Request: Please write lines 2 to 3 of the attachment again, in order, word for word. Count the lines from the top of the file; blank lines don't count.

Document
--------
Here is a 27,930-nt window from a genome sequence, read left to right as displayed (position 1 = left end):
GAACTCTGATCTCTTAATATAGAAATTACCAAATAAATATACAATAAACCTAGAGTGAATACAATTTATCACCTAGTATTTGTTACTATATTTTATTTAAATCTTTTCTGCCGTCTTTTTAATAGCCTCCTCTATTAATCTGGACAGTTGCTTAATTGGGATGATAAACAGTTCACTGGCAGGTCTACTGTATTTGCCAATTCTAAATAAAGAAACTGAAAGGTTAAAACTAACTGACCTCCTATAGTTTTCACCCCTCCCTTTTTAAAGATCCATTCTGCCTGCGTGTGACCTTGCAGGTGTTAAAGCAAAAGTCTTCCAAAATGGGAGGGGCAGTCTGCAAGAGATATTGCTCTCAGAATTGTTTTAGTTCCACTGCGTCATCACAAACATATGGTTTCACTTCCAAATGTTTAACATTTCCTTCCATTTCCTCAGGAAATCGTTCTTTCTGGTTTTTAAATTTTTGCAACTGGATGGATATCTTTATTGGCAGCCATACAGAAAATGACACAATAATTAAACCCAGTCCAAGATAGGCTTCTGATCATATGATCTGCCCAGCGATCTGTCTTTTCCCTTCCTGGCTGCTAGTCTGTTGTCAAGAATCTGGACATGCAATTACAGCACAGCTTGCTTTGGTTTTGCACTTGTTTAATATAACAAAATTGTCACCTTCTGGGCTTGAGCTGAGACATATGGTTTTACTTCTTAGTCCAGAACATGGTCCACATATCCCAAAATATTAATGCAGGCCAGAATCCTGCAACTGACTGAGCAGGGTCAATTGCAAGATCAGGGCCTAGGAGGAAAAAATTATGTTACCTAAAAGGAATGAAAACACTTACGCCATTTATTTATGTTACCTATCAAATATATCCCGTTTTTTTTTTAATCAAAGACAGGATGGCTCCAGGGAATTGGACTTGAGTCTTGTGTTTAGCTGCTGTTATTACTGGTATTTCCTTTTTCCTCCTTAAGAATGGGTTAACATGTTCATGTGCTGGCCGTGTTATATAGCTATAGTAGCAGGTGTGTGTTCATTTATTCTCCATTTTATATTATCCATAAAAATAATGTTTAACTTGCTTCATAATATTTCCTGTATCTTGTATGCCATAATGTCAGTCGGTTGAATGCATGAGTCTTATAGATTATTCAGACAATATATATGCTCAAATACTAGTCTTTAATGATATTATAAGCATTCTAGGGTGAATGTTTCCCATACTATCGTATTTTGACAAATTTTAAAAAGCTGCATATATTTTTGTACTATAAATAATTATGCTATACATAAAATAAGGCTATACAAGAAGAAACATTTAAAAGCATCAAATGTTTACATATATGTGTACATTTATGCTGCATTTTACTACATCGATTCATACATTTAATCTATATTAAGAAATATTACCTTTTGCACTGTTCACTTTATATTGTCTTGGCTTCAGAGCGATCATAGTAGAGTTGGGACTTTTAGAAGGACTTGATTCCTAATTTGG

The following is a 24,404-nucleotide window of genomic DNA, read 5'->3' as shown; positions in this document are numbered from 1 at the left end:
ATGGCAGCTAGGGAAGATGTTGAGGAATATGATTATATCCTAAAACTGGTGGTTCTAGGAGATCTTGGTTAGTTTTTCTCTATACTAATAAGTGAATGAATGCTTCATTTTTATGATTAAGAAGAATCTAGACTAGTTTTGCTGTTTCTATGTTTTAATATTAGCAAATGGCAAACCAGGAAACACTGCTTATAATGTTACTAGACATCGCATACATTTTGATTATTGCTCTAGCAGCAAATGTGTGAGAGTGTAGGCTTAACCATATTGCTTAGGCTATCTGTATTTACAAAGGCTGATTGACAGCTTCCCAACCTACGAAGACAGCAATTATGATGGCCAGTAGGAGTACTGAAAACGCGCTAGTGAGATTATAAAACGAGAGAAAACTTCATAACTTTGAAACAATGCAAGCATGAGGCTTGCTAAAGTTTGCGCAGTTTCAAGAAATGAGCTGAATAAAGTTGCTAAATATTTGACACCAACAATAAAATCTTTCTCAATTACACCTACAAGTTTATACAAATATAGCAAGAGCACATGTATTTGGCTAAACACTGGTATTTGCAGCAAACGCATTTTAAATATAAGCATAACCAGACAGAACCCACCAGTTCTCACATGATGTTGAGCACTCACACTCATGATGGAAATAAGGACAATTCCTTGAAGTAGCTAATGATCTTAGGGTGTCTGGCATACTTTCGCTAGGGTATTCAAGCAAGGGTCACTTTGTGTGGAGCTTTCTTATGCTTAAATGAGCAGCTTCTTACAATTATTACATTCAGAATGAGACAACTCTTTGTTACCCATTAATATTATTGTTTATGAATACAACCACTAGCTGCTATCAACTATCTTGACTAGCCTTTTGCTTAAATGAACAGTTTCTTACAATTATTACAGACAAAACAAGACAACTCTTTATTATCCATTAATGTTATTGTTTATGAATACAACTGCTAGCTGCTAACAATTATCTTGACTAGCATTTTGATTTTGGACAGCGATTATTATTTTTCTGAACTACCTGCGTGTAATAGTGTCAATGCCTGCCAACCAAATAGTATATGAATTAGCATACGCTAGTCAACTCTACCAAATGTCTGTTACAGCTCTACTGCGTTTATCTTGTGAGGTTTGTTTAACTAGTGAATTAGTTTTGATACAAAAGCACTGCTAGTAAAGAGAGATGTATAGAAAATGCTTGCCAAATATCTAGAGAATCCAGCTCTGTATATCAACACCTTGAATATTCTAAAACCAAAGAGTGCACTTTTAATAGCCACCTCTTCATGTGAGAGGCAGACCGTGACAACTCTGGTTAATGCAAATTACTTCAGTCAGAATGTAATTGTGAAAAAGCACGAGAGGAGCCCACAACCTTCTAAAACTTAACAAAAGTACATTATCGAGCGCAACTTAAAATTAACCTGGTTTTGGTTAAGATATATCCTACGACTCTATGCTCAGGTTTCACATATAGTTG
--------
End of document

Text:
GAACTCTGATCTCTTAATATAGAAATTACCAAATAAATATACAATAAACCTAGAGTGAATACAATTTATCACCTAGTATTTGTTACTATATTTTATTTAAATCTTTTCTGCCGTCTTTTTAATAGCCTCCTCTATTAATCTGGACAGTTGCTTAATTGGGATGATAAACAGTTCACTGGCAGGTCTACTGTATTTGCCAATTCTAAATAAAGAAACTGAAAGGTTAAAACTAACTGACCTCCTATAGTTTTCACCCCTCCCTTTTTAAAGATCCATTCTGCCTGCGTGTGACCTTGCAGGTGTTAAAGCAAAAGTCTTCCAAAATGGGAGGGGCAGTCTGCAAGAGATATTGCTCTCAGAATTGTTTTAGTTCCACTGCGTCATCACAAACATATGGTTTCACTTCCAAATGTTTAACATTTCCTTCCATTTCCTCAGGAAATCGTTCTTTCTGGTTTTTAAATTTTTGCAACTGGATGGATATCTTTATTGGCAGCCATACAGAAAATGACACAATAATTAAACCCAGTCCAAGATAGGCTTCTGATCATATGATCTGCCCAGCGATCTGTCTTTTCCCTTCCTGGCTGCTAGTCTGTTGTCAAGAATCTGGACATGCAATTACAGCACAGCTTGCTTTGGTTTTGCACTTGTTTAATATAACAAAATTGTCACCTTCTGGGCTTGAGCTGAGACATATGGTTTTACTTCTTAGTCCAGAACATGGTCCACATATCCCAAAATATTAATGCAGGCCAGAATCCTGCAACTGACTGAGCAGGGTCAATTGCAAGATCAGGGCCTAGGAGGAAAAAATTATGTTACCTAAAAGGAATGAAAACACTTACGCCATTTATTTATGTTACCTATCAAATATATCCCGTTTTTTTTTTAATCAAAGACAGGATGGCTCCAGGGAATTGGACTTGAGTCTTGTGTTTAGCTGCTGTTATTACTGGTATTTCCTTTTTCCTCCTTAAGAATGGGTTAACATGTTCATGTGCTGGCCGTGTTATATAGCTATAGTAGCAGGTGTGTGTTCATTTATTCTCCATTTTATATTATCCATAAAAATAATGTTTAACTTGCTTCATAATATTTCCTGTATCTTGTATGCCATAATGTCAGTCGGTTGAATGCATGAGTCTTATAGATTATTCAGACAATATATATGCTCAAATACTAGTCTTTAATGATATTATAAGCATTCTAGGGTGAATGTTTCCCATACTATCGTATTTTGACAAATTTTAAAAAGCTGCATATATTTTTGTACTATAAATAATTATGCTATACATAAAATAAGGCTATACAAGAAGAAACATTTAAAAGCATCAAATGTTTACATATATGTGTACATTTATGCTGCATTTTACTACATCGATTCATACATTTAATCTATATTAAGAAATATTACCTTTTGCACTGTTCACTTTATATTGTCTTGGCTTCAGAGCGATCATAGTAGAGTTGGGACTTTTAGAAGGACTTGATTCCTAATTTGG

The following is a 24,404-nucleotide window of genomic DNA, read 5'->3' as shown; positions in this document are numbered from 1 at the left end: